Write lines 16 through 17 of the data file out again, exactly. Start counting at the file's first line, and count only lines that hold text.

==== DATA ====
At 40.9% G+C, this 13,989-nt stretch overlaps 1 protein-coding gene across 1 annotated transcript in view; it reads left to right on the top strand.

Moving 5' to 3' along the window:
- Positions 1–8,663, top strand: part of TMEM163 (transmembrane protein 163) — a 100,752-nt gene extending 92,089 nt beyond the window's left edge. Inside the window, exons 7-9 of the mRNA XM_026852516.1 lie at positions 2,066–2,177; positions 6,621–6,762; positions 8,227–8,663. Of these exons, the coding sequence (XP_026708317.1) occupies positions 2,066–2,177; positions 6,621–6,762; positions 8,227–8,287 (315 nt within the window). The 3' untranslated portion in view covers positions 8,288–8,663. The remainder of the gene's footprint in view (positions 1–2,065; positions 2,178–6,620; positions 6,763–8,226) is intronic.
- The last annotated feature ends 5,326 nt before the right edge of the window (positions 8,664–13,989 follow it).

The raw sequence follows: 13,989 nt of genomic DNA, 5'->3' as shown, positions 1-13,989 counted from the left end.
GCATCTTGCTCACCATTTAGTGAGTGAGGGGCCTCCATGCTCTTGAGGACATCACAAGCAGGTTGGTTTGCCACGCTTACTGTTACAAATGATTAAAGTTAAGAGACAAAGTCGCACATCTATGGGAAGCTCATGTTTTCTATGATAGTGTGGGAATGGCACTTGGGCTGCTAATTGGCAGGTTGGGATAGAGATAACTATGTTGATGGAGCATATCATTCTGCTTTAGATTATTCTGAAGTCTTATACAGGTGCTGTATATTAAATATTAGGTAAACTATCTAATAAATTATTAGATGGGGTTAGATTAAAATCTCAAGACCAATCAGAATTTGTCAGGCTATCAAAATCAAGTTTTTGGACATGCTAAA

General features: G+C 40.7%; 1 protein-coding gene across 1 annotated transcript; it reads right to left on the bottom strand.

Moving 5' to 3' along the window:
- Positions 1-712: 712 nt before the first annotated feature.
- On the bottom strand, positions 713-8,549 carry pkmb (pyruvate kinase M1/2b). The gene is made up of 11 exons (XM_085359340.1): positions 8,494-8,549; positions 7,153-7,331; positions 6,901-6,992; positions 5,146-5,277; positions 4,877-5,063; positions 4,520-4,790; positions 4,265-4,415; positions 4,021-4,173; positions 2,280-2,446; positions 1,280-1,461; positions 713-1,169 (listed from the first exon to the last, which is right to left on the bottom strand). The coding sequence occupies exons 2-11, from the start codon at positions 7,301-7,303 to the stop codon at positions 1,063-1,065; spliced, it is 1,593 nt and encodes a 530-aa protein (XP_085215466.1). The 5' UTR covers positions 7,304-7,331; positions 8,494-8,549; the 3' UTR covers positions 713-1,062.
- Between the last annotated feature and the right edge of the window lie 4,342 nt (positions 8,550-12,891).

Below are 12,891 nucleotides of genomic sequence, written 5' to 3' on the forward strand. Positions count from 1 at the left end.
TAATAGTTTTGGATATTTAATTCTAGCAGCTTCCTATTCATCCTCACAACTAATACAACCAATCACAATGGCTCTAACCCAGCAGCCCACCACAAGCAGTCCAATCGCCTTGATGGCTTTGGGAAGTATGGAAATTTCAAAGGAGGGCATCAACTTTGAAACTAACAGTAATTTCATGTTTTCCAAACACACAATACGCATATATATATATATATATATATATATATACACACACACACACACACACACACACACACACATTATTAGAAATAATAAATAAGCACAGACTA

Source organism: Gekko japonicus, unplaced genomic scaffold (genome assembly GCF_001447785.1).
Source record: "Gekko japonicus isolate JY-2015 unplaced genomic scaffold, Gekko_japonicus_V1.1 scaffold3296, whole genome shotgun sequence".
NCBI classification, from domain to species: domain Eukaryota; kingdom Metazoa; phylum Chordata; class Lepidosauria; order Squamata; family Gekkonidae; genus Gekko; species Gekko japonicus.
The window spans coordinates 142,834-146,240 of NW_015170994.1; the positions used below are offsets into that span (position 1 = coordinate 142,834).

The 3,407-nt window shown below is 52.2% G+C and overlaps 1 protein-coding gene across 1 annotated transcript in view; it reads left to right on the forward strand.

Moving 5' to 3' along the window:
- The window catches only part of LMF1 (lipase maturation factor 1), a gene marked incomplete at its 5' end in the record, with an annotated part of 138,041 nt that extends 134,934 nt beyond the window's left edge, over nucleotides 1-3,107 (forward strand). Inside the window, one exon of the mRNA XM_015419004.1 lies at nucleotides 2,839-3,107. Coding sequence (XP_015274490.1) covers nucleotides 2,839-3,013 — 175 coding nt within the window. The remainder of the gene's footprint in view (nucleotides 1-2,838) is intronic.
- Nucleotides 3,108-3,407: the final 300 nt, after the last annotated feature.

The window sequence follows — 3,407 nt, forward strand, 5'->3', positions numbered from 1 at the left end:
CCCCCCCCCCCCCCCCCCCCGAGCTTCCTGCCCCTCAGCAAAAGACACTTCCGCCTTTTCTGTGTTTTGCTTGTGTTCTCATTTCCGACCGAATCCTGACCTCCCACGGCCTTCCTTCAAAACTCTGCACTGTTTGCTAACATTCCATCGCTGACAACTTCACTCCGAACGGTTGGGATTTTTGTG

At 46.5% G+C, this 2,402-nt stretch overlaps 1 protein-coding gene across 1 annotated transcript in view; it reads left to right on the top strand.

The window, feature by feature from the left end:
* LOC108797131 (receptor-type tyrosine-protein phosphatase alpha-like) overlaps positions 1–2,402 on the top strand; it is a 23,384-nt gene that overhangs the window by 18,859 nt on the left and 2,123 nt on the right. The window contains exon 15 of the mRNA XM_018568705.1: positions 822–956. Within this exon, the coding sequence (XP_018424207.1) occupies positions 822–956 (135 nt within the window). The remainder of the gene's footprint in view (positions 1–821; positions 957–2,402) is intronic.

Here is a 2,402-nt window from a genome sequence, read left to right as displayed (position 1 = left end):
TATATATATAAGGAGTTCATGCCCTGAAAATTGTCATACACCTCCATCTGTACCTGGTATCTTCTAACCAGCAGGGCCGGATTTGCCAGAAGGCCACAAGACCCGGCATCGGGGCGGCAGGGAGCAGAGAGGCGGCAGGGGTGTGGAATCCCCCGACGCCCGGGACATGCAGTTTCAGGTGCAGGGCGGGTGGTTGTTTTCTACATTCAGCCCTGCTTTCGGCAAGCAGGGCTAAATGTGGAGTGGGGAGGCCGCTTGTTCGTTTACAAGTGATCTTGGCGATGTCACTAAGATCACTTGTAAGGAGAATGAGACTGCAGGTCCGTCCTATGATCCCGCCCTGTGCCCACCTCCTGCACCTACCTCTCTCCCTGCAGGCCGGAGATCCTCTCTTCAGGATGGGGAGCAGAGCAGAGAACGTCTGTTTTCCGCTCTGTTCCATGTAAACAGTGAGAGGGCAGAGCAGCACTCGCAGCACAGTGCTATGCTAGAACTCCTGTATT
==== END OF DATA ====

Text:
NCBI classification, from domain to species: domain Eukaryota; kingdom Metazoa; phylum Chordata; class Lepidosauria; order Squamata; family Gekkonidae; genus Gekko; species Gekko japonicus.
The window spans coordinates 142,834-146,240 of NW_015170994.1; the positions used below are offsets into that span (position 1 = coordinate 142,834).